A Chinese Story

translated by George Souliť


In the twenty-second year of the period Eternal-happiness, the population of Chao-cheou's harbour, awaking on a bright summer's morning, were extremely surprised and frightened to see, swaying on the blue water of the bay, a strange and abnormally huge ship. The three high masts were heavily loaded with transversal pieces of wood, from some of which sails were still hanging; another mast projected horizontally from the prow, and three sails were tightened from this to the foremast.

A small boat was lowered from the ship's side and rowed to the quay. Several hundreds of people were watching the proceedings, asking one another if it was a human invention or a ship coming from the depths of hell.

The small boat stopped at a short distance from the bank; one could see that, beside the rowers, there were three men seated in the stern; their heads were covered with extraordinarily long and fluffy grey hair; they wore big hats with feathers of many colours. A Chinaman was in the boat and hailed the people:

"Ha! Please tell the local authorities that high mandarins from the ocean want to speak to them. We are peaceful. But if you do any harm to our men or ships, our wrath will be such that we will destroy in one day the whole town and kill everybody within ten miles' distance."

Three or four men belonging to the Yamen had heard these words; they ran to the prefect's palace and came back with an answer they delivered to the new-comers:

"His Excellency the prefect consents to receive your visit. If you are peaceful, no harm will be done to you. But if you steal anything, or wound or kill anybody, the laws of our country will be enforced upon you without mercy."

Then the boat slowly accosted the quay; two of the men with feathered hats disembarked with the Chinaman, while six of the rowers, leaving their oars in the boat, shouldered heavy muskets, and cleared the way, three walking in front of the feathered hats and three behind. The rowers wore small caps and had long blue trousers and very short blue coats.

The prefect, in his embroidered dress, awaited them on the threshold of his reception-room. He bade the new-comers be seated and asked their names and their business; the Chinaman translated the questions and the answers.

"We come from the other side of the earth."

"Well," thought the prefect. "I was sure of it, the earth being square and flat, the other side of it is certainly hell. What am I to do?"

"We only want to trade with your countrymen. We will sell you what goods we have brought; we will buy your country's productions, and if no harm is done we will sail away in a few days."

"Our humble country is very poor," answered the prefect. "The people are not rich enough to buy any of the splendid goods you may have brought. Besides, this country's products are not worth your giving any money for them. If I can give you good advice, you had better sail away to-day and get to the first harbour of the northern province; there they are very rich."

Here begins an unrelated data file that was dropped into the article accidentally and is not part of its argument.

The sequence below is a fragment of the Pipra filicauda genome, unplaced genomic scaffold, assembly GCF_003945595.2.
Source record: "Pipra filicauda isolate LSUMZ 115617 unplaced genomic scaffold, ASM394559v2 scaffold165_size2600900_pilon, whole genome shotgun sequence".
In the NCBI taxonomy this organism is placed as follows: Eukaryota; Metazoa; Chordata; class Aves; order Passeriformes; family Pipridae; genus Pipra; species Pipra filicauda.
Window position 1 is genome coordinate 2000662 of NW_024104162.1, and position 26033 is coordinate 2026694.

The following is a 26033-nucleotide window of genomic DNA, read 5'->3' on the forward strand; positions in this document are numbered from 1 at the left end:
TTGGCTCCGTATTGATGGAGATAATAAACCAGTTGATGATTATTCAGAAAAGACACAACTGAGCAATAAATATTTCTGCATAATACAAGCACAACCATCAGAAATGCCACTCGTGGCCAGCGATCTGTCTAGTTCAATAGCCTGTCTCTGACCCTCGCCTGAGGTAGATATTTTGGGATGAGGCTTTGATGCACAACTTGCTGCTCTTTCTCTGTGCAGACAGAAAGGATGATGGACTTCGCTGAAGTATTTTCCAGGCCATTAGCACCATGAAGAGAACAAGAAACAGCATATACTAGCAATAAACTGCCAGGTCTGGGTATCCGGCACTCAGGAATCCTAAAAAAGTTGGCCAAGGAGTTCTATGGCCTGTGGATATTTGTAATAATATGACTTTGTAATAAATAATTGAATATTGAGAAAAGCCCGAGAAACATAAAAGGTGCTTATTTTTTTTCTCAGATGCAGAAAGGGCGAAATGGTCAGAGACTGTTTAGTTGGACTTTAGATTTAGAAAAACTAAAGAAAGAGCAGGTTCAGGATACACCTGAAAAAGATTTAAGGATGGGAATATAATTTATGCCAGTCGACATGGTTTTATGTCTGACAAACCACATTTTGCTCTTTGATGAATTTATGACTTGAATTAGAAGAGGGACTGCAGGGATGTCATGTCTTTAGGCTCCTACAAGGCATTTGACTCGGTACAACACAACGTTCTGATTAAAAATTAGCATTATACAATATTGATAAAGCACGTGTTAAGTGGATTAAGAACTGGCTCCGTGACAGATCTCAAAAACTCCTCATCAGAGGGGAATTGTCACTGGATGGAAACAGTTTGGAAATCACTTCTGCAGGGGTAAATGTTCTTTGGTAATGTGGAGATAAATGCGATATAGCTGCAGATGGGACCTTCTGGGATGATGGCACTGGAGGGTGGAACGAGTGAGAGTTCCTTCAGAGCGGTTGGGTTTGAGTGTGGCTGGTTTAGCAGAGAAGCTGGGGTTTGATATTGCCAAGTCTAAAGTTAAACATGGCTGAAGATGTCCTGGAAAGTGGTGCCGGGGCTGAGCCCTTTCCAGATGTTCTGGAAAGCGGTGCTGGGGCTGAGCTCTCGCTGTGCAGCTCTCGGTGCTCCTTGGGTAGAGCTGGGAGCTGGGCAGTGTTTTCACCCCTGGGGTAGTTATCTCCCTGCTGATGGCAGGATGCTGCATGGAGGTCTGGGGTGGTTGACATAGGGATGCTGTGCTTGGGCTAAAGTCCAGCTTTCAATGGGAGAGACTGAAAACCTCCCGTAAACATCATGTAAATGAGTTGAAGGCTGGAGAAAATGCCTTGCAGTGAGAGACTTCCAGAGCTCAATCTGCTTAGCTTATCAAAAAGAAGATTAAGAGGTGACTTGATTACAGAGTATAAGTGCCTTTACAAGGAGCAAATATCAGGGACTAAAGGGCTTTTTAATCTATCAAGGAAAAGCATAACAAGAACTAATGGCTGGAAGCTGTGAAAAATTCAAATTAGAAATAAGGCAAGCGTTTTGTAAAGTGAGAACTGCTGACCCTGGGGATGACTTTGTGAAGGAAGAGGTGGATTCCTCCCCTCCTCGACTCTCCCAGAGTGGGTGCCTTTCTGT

"We have just come from it; they told us the very reverse. Here, according to them, we should be able to find everything we want. Besides, our mind is settled; we will remain here long enough to buy what we want and to sell what we can. We are very peaceful people as long as one deals justly with us. But if you try to beguile us, we will employ all our strength in the defence of our rights. All we want is a place on shore where we can store and show our goods."

"Well, well; I never intended to do anything of the sort," said the prefect. "But the Emperor is the only possessor of the soil. How could I give you a place even on the shore?"

"We don't want very much, and the Emperor won't know anything. Give us only the surface of ground covered by a carpet, and we will be satisfied."

Chinese carpets are not more than two or three feet broad and five or six feet wide. The prefect thought he could not be blamed to authorise the foreigners to settle on such a small piece of ground; on the other hand, if he refused, there would ensue trouble and he would certainly be cashiered.

"It is only as a special arrangement and by greatly compromising with the law that I can give you this authorisation."

And the prefect wrote a few words on one of his big red visiting-cards. The interpreter carefully perused the document. Then the foreigners went back to their ship. The same day a proclamation was issued and pasted on the walls of the public edifices, explaining to the people that The-Devils-of-the-ocean had been authorised to settle on a piece of ground not bigger than a carpet and that no harm should be done to them.

In compliance with these orders, nobody dared oppose the foreigners when they began unrolling on the shore a carpet ten yards broad and thirty yards long. When the carpet was unrolled, The-Devils-of-the-ocean put themselves in ranks with muskets and swords on the carpet; nearly five hundred men stood there close to one another.

The prefect, who had personally watched the proceeding, was so angry against the foreigners for their cunningness that he immediately ordered troops to drive them out into the water. But the foreigners had a devilish energy nobody could resist; they killed a great many of our people, burned the greater part of the city, and occupied for several years all the northern part of the bay, where they erected a sort of bazaar and a fortress, which still exist to this day.